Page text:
Was introduced to this show by a close buddy of mine. And it was totally fantastic.
It basically revolves around an American family led by a Dad that has a contrarian approach to life and raising his six children. Instead of going through the public education system, Dad has decided that the best way to raise his kids would be to foster education through both experiential and textbook learnings, in the forest where his children will learn to build up physicality, mental smarts and a thought process that provides for critical thinking, coupled with a strong resistance against the consumerism, organised religion and big government.
His children are raised to be able to build a fire, skin a deer, read Plato, critique the bill of rights, compare and contrast different governments, eat clean, function at a high physical level, plan, execute and refine missions (such as raiding a supermarket), play a musical instrument at a proficient level, engage in personal combat, and to perfect other skill sets that are necessary to not just survive, but thrive in a jungle environment with just a knife.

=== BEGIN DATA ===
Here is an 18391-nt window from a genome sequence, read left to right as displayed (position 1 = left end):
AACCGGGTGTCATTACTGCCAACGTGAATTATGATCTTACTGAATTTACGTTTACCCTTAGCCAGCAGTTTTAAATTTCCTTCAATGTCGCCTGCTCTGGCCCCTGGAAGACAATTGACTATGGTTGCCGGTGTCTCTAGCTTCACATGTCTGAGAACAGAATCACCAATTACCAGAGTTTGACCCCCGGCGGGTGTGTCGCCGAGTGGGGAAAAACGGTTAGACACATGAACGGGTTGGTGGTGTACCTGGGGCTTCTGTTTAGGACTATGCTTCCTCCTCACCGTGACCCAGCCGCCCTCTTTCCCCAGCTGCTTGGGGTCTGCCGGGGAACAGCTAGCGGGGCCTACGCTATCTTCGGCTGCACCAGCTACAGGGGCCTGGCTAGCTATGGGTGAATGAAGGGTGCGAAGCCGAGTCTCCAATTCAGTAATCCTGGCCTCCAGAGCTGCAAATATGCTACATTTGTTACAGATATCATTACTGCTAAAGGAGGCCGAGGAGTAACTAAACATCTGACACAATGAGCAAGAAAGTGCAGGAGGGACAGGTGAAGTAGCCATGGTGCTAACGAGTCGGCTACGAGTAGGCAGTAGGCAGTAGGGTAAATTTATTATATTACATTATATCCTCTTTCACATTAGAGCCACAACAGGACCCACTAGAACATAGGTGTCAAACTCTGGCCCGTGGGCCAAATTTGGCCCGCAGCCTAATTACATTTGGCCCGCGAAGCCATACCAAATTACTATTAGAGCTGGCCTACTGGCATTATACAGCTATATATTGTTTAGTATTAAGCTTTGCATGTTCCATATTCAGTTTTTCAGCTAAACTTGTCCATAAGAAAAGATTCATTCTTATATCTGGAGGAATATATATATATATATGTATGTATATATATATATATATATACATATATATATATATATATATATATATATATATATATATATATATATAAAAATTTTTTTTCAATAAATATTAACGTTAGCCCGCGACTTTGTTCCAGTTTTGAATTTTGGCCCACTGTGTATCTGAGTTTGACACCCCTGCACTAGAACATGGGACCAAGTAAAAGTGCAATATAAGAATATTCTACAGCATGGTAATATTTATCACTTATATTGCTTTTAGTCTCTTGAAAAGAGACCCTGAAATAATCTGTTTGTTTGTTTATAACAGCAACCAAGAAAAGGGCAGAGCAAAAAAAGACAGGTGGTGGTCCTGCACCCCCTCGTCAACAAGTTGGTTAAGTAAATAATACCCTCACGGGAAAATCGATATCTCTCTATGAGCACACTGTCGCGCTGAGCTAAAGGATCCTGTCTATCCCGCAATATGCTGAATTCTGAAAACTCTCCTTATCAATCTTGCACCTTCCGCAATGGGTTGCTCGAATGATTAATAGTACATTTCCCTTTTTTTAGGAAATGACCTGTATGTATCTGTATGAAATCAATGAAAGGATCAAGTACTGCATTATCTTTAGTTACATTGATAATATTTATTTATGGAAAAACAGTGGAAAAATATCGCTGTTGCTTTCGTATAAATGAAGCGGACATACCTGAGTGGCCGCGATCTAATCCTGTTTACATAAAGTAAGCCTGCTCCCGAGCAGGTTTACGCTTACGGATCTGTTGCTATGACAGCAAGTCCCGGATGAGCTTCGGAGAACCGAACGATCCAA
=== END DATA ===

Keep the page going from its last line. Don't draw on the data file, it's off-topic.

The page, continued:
And of course, the main protagonist faces obstacles along the way. No struggle, no meaning yes?
Society comes crashing on him when he needs to take his kids out of his own version of Plato's Republic. Grandpa, in all good intent, throws down the gauntlet and insists grandkids go through the normal school system. Is Captain Fantastic going to yield, or is he going to hold his ground?
Certainly one of the top 5 films over the last decade that has made me think - how do I, and how should I raise my hypothetical children in the future? Put them through the Singapore educational system which is surely nothing less than a wringer, or to home school them in qualities that will be essential to be a good human being?